Worldwide icon-chevron-right North America icon-chevron-right United States icon-chevron-right Illinois icon-chevron-right Chicago icon-chevron-right Chained and unchained

Chained and unchained

Forget what you think you know. There are good indie restaurants in the ’burbs, and good chain restaurants in the city.

 (Photograph: Nicole Radja)
Photograph: Nicole RadjaLaura Moy eats Fish Potsticker, Szechuan Noodle Soup and Chicken Fried Noodle at Katy's Dumplings
 (Photograph: Nicole Radja)
Photograph: Nicole RadjaChicken Fried Noodle at Katy's Dumpling
Tofu Pad Thai from Big Bowl



 Katy’s Dumpling House
City dwellers might wonder why it’s worth driving to the ’burbs for Chinese when Chinatown’s right here. But—trust us—you won’t find noodles this fresh in the city. Start the gang off with the dumplings, ethereal pockets of noodle skin encasing scallion-flecked pork. Then move on to heaping bowls of beef noodle soup. In this Chinese version of pho, the unbeatable long, soft noodles make this house signature stand out. 665 N Cass Ave, Westmont (630-323-9393).

 Cross Rhodes
If authentic Greek eats are more important than flaming cheese and “Opaaa!”s to you and your family, you don’t need to travel to Greektown. This diner-ish, cash-only Evanston joint offers huge portions (the $9 gyros platter is piled about ten inches high) of fresh, well-spiced food. Vegetarians love the meat-free versions of moussaka and pastitsio as much as carnivores enjoy the traditional versions here. 913 Chicago Ave, Evanston (847-475-4475).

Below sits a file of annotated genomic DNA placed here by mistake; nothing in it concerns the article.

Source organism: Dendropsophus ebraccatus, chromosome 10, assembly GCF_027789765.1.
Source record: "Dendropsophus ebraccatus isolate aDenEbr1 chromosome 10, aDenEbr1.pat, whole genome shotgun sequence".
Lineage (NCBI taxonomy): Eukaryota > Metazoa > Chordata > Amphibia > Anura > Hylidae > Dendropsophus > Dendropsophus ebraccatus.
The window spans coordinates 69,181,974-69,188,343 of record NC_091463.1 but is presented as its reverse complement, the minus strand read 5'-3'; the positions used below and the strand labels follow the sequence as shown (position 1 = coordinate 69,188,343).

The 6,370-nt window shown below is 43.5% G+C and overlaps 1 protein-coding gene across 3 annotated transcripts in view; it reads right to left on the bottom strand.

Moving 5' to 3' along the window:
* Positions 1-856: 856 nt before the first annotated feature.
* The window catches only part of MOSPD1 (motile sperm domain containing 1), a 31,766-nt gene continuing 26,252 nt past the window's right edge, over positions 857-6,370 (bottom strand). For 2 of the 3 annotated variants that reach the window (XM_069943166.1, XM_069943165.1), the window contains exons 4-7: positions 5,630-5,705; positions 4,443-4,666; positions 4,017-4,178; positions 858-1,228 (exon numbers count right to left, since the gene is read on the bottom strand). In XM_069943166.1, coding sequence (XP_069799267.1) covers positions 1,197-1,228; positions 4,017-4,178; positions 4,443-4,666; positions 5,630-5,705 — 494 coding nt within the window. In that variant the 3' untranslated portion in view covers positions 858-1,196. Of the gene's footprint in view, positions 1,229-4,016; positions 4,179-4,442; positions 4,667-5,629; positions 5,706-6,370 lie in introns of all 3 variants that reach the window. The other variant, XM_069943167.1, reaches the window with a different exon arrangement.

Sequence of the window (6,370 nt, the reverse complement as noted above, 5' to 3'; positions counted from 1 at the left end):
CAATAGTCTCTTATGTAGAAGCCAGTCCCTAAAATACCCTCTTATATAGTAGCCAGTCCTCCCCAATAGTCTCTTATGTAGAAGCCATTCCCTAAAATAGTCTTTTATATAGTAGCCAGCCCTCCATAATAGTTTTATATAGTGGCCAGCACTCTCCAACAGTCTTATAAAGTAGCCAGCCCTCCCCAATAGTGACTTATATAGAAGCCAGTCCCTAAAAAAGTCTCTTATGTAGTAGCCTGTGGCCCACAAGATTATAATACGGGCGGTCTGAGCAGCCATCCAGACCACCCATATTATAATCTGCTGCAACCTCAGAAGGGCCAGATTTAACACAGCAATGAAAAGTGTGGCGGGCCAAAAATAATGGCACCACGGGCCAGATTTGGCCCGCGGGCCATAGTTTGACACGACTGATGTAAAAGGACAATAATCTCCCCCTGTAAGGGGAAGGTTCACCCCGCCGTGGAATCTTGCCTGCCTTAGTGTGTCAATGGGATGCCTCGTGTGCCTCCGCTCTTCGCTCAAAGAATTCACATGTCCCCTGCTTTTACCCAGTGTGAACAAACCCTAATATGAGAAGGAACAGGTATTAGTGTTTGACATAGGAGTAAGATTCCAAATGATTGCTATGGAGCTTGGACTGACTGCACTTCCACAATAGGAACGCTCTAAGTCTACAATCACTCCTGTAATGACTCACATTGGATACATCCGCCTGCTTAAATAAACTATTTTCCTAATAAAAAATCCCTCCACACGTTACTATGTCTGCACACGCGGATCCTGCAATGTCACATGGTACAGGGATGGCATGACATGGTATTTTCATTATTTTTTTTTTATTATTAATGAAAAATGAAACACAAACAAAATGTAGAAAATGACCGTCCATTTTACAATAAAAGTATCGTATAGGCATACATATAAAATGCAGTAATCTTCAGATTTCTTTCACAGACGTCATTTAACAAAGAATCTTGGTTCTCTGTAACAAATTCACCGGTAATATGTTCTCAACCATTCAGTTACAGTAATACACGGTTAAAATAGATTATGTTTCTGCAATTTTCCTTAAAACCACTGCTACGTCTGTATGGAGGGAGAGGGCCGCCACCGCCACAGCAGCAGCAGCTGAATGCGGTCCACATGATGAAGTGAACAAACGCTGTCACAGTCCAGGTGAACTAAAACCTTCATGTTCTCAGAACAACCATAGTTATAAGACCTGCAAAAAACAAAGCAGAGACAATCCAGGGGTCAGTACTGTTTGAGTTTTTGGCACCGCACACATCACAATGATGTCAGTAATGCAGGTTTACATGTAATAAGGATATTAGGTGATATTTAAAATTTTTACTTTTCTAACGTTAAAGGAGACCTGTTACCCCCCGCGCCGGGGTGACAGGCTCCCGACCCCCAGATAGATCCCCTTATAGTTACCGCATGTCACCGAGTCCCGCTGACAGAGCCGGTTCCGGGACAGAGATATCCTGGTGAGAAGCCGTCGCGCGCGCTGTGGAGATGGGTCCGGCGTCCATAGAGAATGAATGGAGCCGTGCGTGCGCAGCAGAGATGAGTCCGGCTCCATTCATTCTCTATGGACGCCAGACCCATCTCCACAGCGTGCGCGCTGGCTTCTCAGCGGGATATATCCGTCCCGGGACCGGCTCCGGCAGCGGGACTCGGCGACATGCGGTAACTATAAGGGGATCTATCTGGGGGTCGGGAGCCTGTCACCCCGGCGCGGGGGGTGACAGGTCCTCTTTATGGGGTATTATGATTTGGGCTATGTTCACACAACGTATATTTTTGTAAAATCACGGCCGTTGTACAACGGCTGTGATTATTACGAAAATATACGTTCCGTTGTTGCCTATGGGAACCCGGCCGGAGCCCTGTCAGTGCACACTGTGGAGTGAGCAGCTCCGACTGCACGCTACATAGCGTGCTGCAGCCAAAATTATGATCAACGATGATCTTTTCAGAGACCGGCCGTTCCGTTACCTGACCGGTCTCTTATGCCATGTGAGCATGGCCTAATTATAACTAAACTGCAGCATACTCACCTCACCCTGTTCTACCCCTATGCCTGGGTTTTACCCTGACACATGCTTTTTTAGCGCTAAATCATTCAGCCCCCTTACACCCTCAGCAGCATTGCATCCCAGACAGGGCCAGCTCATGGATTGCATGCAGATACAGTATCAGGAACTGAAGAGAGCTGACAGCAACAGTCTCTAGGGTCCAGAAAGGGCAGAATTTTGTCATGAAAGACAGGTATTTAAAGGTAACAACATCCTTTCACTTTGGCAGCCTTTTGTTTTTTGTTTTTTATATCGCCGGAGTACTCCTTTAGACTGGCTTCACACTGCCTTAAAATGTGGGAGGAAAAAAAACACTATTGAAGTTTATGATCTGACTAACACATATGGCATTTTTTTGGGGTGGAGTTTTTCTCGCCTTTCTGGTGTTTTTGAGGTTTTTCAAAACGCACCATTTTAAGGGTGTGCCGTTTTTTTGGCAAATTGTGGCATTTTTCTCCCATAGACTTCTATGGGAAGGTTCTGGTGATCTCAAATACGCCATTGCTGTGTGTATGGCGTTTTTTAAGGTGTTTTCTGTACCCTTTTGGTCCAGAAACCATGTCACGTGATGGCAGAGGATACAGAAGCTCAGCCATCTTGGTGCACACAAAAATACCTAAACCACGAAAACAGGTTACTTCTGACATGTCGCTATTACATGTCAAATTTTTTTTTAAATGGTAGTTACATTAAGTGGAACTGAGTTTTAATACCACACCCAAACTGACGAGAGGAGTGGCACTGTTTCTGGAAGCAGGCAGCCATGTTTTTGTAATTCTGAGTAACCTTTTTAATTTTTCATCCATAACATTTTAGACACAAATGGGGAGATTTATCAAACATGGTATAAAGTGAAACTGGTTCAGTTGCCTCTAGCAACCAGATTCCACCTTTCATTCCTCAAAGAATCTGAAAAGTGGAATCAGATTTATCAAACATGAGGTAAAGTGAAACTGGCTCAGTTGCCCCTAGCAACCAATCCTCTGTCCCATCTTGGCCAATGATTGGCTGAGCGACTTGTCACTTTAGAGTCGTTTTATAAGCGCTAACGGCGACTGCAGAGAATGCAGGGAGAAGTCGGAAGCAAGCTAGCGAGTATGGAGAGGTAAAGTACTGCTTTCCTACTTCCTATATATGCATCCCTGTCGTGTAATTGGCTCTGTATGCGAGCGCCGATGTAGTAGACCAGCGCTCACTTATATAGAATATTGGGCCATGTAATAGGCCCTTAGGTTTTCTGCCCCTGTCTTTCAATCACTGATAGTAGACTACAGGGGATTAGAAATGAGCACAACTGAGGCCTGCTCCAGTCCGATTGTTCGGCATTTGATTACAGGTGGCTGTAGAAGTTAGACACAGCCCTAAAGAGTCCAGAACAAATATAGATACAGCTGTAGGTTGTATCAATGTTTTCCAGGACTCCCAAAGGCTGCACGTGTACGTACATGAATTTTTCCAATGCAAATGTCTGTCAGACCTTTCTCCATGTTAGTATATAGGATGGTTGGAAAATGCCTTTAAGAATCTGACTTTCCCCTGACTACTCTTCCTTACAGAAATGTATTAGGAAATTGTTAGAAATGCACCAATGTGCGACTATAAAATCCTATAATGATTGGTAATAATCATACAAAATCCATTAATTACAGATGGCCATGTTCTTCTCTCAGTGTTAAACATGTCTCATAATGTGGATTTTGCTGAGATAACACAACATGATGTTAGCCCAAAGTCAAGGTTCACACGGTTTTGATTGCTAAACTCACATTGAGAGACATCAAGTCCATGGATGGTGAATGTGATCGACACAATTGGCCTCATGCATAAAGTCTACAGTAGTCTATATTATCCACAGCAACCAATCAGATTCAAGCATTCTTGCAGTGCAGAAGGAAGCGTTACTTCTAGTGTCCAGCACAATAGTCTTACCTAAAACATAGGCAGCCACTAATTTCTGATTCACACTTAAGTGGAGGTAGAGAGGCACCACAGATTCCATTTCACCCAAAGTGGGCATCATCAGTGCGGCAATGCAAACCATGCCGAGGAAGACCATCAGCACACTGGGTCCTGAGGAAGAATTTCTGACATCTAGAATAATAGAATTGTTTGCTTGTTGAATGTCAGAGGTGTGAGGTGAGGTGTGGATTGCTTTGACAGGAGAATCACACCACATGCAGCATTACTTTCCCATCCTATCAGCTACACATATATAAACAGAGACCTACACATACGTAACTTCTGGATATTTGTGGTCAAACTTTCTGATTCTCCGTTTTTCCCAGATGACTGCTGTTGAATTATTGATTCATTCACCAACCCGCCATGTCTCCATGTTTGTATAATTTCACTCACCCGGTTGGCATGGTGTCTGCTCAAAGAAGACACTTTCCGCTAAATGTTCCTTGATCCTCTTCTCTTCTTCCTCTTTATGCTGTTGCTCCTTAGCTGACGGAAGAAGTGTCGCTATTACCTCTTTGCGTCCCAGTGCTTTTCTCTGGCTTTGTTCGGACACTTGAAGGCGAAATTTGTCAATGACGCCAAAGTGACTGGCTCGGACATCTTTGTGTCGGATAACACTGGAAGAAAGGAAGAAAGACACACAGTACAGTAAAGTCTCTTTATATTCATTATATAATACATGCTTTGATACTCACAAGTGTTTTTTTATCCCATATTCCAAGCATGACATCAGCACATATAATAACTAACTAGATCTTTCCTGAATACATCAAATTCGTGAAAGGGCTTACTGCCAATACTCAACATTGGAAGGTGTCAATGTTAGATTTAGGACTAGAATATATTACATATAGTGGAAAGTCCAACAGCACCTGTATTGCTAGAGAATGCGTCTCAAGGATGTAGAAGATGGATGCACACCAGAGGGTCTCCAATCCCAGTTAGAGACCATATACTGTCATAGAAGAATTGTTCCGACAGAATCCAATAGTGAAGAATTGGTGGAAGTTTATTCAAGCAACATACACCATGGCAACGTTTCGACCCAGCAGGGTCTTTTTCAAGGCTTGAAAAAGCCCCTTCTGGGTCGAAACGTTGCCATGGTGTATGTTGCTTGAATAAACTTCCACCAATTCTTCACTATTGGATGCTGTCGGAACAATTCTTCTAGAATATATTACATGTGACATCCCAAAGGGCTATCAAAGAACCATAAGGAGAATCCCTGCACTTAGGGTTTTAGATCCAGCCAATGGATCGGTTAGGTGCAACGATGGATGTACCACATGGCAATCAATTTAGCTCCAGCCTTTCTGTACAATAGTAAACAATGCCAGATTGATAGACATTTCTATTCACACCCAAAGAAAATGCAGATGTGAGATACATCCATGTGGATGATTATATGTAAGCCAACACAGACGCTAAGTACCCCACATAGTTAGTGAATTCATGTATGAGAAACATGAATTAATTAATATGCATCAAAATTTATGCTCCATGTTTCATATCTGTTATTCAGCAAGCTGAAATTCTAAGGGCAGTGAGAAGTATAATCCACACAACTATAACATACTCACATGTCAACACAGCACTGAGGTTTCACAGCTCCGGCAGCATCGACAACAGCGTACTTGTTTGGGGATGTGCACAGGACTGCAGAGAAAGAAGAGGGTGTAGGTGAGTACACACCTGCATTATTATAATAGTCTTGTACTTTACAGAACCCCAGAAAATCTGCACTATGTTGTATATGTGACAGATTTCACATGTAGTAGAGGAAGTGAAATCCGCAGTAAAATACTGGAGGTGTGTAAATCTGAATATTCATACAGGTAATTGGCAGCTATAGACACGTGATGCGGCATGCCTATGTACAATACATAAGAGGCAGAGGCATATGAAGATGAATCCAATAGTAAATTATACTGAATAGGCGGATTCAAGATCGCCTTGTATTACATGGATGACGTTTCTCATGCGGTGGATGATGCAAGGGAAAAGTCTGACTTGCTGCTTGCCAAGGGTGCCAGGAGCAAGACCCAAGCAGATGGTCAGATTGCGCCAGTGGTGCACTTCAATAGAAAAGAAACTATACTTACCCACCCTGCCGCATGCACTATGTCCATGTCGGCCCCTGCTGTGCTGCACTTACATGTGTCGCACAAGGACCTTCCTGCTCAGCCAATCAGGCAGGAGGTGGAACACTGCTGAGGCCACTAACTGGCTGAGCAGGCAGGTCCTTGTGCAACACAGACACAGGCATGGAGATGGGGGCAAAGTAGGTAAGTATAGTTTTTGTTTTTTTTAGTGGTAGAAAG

Rex Italian Foods
North of Harlem’s traditional Little Italy, Rex is an institution run by a mother and son who serve artisanal Italian specialities to go or to dine in. The native Sicilians cook up some relatively rare items, such as schiacciata (focaccia stuffed with cheese, meat and veg) . A kids’ menu includes mozzarella sticks, pizza and mini versions of the famous subs. 4431 N Harlem Ave, Norridge (708-457-0177).


Flat Top Grill
For anyone oblivious to the charms of this Mongolian barbecue chain, here are the basics: Limited only by your bowl size, you create your own stir fry, hand it over to a guy manning the namesake griddle, then wait while the creation is cooked. The best part: There’s something here for everyone from your vegan brother-in-law to your kid with celiac disease. 3200 N Southport Ave and other locations (773-665-8100,

Big Bowl
After local chain Lettuce Entertain You sold this pan-Asian moneymaker to the folks behind Chili’s, the restaurant slacked on quality. So LEYE bought it back and revamped the food. In addition to authentic Chinese specialties like Mongolian beef and Thai curries, Niman Ranch pork is in the fried rice, and local produce has found its way onto the stir-fry bar. The kids’ menu includes an inspired selection of satays, stir-fries and noodle dishes. 6 E Cedar St and other locations (312-640-8888,

More to explore